In his first full professional season, Witt has done all the Royals could’ve possibly asked. He started the year at Double-A Northwest Arkansas, slashed .295/.369/.570 in 61 games with 16 homers and 14 steals, then moved on to Triple-A Omaha and hasn’t skipped a beat, slashing .289/.343/.612 with 13 homers and eight steals in 36 games.
All-told, Witt is slashing .293/.360/.586 (good for a .945 OPS) across the two highest levels of the minors, bashing 28 homers and stealing 22 bases. His 28 homers are tied for fourth (with his teammate Nick Pratto) in all of Minor League Baseball.
When Witt was drafted, the Royals envisioned him as a legitimate five-tool shortstop, and the results this season suggest that he is developing to exactly the player he was expected to be. Notably, in 79 games at shortstop, he’s committed just six errors this season, showing an ability to handle a difficult position at a high level.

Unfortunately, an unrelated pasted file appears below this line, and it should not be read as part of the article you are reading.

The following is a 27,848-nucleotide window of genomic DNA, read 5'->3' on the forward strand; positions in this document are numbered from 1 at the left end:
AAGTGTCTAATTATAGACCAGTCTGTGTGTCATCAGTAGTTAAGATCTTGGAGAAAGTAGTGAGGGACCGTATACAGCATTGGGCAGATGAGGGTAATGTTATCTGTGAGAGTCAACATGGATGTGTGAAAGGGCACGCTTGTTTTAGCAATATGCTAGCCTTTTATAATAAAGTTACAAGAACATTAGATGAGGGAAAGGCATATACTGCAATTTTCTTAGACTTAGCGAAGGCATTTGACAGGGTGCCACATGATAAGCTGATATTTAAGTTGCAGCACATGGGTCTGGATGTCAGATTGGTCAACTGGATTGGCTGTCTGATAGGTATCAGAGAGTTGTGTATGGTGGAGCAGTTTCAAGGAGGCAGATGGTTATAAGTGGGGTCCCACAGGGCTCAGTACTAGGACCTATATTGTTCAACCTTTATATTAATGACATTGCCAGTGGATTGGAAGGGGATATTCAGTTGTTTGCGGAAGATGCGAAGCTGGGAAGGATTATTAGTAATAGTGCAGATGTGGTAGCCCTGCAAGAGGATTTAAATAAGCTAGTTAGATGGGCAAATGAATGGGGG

What Happens This Year?
In the short term, we know this: Adalberto Mondesi resumed his rehab assignment last Thursday after a setback on a previous rehab attempt kept him out of commission for more than two weeks. At some point soon, Mondesi will presumably, hopefully, maybe finally resume an extremely frustrating season for him, the Royals brass, and Royals fans.
For much of the summer, Lopez has manned short with Whit Merrifield at second base. Coincidentally or not, Merrifield has posted his best defensive season (1.6 defensive WAR) this year, while spending more time at second (117 games) than he has at any position since 2017. As good as Merrifield and Lopez have been up the middle, is that combination worth breaking up just to get Mondesi back in the fold for a month?